Southerners were undaunted. They meant to pull of a “Texas” by liberating Cuba, reversing the Spanish efforts to “Africanize” the island, and then asking for annexation to the United States. For that purpose, they organized regiments of “filibusters” (from the Spanish filibustero), armed bands that sought to conquer more land by armed forces. Though illegal due to the Neutrality Act, filibusters received wide support by the public and sometimes by elected officials such as Senators and Governors. In the years following the Mexican War, most interest focused in Cuba, and in the South’s dashing champion, Narciso Lopez.

    [​IMG]
    Narciso Lopez

    His first two expeditions ended stillborn and in disaster respectively. The first was stopped by the Taylor administration, after which Lopez went South and appealed to Governor Quitman of Mississippi, who couldn’t lead the expedition but helped Lopez raise arms and money. Lopez parted from New Orleans, and landed in Cuba, managing to capture the small town of Cardenas, before being driven off by the Spaniards. The Taylor administration’s efforts to indict Quitman and Lopez for violating the Neutrality Act also ended in farce – no Southern jury could be convinced to convict them.

    Lopez’s romantic adventured met a grim end with his last expedition in 1851. He landed with 420 men, including John J. Crittenden’s nephew, William. The Spanish authorities quickly subdued them, killing some 200 in several battles and capturing both Lopez and Crittenden. They executed the first by garrote in La Habana, while the second died in front of a shooting squad, together with 50 of his compatriots. These actions awakened the anger of the Americans, who rioted and destroyed Spanish newspapers and business. More insulting for the Spanish government was an attack on the Spanish consulate at New Orleans, where Americans destroyed the installations, shredded the Rojigualda and defaced a painting of the Queen.

    The Minister of Spain to the US, Calderón de la Barca, warned Secretary of State Daniel Webster that Spain “could do no less than sustain, at all hazards, the honor of the Castilian flag.” Spain demanded compensation to her citizens and an end to filibustering. The whole affair profoundly embarrassed President Fillmore, who had only taken the helm after Taylor’s death. Despite hawkish calls for war by several officials who wanted to “seize Cuba at once!”, Fillmore and Webster limited themselves to friendly overtures towards Spain. Weakening the Americans’ position was the fact that the State Department had several times insisted on the right of any country to try foreign filibusters, and also the fact that Spain had 173 prisoners. The Fillmore administration finally managed to calm down the furious Spaniards, and the Queen pardoned the prisoners.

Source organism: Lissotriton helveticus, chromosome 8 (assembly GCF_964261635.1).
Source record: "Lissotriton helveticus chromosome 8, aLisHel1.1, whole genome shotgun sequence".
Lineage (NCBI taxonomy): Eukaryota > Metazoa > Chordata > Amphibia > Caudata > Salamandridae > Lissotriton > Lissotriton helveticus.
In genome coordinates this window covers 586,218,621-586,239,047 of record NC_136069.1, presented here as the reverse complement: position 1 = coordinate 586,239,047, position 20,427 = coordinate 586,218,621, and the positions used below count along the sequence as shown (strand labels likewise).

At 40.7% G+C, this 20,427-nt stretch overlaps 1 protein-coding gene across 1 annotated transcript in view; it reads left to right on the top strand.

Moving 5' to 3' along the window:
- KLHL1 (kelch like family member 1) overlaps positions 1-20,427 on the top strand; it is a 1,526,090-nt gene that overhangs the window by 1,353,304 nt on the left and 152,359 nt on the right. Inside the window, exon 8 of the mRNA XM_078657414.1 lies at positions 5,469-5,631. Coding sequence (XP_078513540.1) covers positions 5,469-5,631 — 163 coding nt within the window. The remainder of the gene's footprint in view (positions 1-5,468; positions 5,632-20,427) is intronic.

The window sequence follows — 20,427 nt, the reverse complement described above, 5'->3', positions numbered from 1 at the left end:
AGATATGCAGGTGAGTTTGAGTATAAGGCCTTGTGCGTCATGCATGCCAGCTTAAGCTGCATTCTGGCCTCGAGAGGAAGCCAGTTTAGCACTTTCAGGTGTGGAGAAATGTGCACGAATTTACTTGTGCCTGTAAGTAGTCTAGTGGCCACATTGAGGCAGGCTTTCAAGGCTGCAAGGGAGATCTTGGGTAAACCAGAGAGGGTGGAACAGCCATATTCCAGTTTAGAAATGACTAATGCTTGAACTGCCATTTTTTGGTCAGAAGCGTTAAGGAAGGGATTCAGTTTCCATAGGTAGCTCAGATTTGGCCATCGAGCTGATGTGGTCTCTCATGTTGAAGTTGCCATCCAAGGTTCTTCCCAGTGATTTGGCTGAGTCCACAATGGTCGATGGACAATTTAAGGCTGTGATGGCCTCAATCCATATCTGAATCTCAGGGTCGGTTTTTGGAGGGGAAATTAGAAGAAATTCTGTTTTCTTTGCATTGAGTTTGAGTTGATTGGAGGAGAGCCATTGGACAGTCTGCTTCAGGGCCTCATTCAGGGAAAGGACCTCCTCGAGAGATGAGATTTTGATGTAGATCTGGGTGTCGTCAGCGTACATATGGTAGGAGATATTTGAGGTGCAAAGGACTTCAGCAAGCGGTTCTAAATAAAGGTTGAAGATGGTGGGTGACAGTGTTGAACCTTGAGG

Shortly after this drama, another soldier of fortune made headlines through similar efforts. William Walker was a short man, known for his piercing green-gray eyes and his thirst for glory and adventure. In 1853, Walker and his band of Californians invaded Baja California. Their objective was Sonora and its mineral riches, but the ill-fated expedition ended up in failure. Mexican attacks plus desertions finally compelled Walker to return to the US. This was but the start of his career, which would reach new highs and also new lows in the following years, when a friendlier administration took office.

    The election of Franklin Pierce had revived official efforts. Though the Democratic Party would end up splitting over the Slavery question, most Democrats could agree that Manifest Destiny was a positive good that ought to be enacted. Democratic leader Stephen A. Douglas was, for instance, a champion of the nationalistic Young America movement that sought to expand the nation. Pushing against these efforts were Northerners who were conscious that expansion would augment the South’s political and economical power.

    Manifest Destiny was still popular among Americans, including Republicans who envisioned a different version of it. For Republicans, expansion should bring light and civilization to forgotten and decaying regions, besides also generate profits for White Americans. The Blairs believed in colonization of liberated slaves because that would create "rich colonies under our protection” which could be used “likely in the end, to appropriate the whole region to our use." They firmly believed that Central America had to be the US’ “India”, but also that establishing colonies of Freedmen would prevent the South from establishing slave colonies.

    Pierce was not shy about his objectives. “The policy of my Administration will not be controlled by any timid forebodings of evil from expansion," he declared. “Our position on the globe, render the acquisition of certain possessions . . . eminently important for our protection.” Despite this, Pierce’s efforts to purchase Cuba proved to be as fruitless as Polk’s, and his Minister just as or perhaps more incompetent. A violent man very conscious of his honor, Pierre Soulé was a firebrand who lacked the tact or subtlety to work the intricate paths of diplomacy. His initial efforts bordered on comical, and included ignored ultimatums and pointless duels. Yet the administration continued its efforts, instructing Soulé by saying that Cuba had to “be released from its present Colonial subjection."

    For this objective, Pierce recruited Quitman, who joyfully declared that it was time "to strike with effect, after the fashion of Texas.” Weapons and men were raised, and Senator Slidell of Louisiana introduced a motion to suspend the Neutrality Act. But just like Lopez’s expedition, Quitman’s ended in disappointment, this time not because of the Spaniards but of Pierce, who, having spent all his political capital on the Kansas-Nebraska Act, and following the disastrous 1854 midterms, could not risk another disaster. The Nebraska act had “deprived the administration of the strength which was needed & could have been much more profitably used for the acquisition of Cuba,” reported the Secretary of State.